Vertical air photograph: A17887-116
Flight height: 6,450 feet a.s.l.; lens focal length: 152.37 mm
Scale: 1:12,250 (approx.)
Date: September 19, 1967
Location: Township 85; Range 19 E
Map sheets: 1:250,000 54D Kettle Rapids
1:50,000 54D/7 Kettle Rapids
This is a good example “of string, net, and anastomosing fens as well as pancake-shaped, wooded peat plateaus with collapse scars. The area is situated in the northern part of the discontinuous (permafrost) zone where the mean annual temperature is -5°C and widespread permafrost is 25 metres thick. Permafrost is absent beneath both the flarks and strings at this location. The two dominant tones are related to the native vegetation: the dark tones are dominantly black spruce [Picea marina] and acid-tolerant shrubs, and the light tones are mainly tamarack [Larix laricina] and sedge with some sphagnum. Most of the peat plateaus have central depressions due to thawing of the permafrost and consequent settling of the ground. The sedge meadows in these collapse scars produce light tones. Peat thickness is predominantly 2 to 6 m. Stratified clayey silt and silty sand of glaciomarine origin underlie peat and overlie varved glaciolacustrine clay, which in turn rests on silty ablation till. Ground water running through these highly calcareous mineral sediments feeds nutrients to the fens.[i]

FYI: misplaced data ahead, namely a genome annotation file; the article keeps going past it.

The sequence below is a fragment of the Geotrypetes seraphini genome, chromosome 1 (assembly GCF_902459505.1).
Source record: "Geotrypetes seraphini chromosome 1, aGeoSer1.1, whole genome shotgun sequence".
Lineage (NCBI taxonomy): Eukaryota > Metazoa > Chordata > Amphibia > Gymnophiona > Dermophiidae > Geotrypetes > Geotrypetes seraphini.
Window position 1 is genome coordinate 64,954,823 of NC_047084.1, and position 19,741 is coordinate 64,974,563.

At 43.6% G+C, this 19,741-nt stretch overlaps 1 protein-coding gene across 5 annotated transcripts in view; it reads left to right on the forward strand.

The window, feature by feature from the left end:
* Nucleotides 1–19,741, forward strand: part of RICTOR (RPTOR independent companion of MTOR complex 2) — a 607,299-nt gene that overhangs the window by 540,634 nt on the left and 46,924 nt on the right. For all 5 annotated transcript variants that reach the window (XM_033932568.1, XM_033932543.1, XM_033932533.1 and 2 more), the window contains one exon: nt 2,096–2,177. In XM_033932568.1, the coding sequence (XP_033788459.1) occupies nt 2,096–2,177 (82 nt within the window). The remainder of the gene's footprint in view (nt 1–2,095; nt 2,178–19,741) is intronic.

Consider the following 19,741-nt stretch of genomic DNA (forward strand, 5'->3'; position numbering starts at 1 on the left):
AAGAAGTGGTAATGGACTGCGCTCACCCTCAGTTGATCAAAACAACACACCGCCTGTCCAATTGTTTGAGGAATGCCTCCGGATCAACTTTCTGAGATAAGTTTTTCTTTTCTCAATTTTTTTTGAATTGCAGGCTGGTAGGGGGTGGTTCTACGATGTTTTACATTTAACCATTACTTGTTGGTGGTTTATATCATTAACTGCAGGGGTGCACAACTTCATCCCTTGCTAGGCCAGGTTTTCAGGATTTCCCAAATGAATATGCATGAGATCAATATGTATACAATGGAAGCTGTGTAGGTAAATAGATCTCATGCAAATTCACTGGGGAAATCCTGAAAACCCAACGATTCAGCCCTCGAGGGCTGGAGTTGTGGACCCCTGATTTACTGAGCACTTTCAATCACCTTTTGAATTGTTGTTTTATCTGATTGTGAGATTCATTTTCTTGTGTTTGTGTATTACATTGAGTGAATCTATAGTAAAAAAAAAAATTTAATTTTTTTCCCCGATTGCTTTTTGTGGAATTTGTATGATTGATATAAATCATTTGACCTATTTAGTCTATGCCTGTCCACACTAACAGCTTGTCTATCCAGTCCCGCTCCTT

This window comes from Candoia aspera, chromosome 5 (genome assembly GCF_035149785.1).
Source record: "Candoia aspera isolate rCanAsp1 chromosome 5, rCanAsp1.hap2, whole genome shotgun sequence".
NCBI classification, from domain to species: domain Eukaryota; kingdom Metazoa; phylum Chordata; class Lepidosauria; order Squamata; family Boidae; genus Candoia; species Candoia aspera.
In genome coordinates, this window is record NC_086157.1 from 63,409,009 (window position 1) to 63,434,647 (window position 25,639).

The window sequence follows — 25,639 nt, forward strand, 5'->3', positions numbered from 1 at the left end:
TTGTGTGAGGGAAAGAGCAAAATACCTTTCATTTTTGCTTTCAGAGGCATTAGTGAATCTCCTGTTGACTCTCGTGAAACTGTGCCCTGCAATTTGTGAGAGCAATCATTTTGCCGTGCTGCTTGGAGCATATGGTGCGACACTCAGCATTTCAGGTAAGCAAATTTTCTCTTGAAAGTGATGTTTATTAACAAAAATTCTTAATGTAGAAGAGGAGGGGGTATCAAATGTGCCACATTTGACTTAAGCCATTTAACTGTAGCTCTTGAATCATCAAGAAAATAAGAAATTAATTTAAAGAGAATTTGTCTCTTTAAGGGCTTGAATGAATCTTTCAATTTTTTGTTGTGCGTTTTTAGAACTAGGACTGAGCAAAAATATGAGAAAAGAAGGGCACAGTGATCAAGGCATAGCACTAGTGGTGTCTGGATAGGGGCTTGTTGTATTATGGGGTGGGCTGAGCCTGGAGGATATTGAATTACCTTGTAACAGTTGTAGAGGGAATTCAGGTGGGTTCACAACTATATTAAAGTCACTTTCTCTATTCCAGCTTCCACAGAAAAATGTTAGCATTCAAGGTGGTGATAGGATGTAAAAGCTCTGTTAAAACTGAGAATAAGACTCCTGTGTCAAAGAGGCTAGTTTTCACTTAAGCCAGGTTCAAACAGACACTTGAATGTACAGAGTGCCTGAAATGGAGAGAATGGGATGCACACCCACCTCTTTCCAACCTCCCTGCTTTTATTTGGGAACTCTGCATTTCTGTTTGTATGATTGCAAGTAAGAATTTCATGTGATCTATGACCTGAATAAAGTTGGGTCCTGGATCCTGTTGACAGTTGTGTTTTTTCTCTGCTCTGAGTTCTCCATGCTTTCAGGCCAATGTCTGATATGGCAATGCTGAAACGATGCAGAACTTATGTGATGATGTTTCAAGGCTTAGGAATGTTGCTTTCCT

Fen ridges that are oriented parallel to the topographic contours are best observed along a line (1 to 2 to 3). Here the individual strings are mostly serpentine and sub-parallel, but at a few places they appear either closely interwoven or merged. They are spread apart at 4, and at 5 they are bunched together. This alternation of open and closed patterns suggests slight differences in gradient. On flatter areas the strings tend to form netlike patterns, whereas on gentle to moderate slopes they produce string patterns of variable spacing. Similar pattern variations are noticeable further west 6. Light-toned collapsed peat plateaus can be seen at several locations 7.
[i] Mollard and Janes op. cit, 1984,133.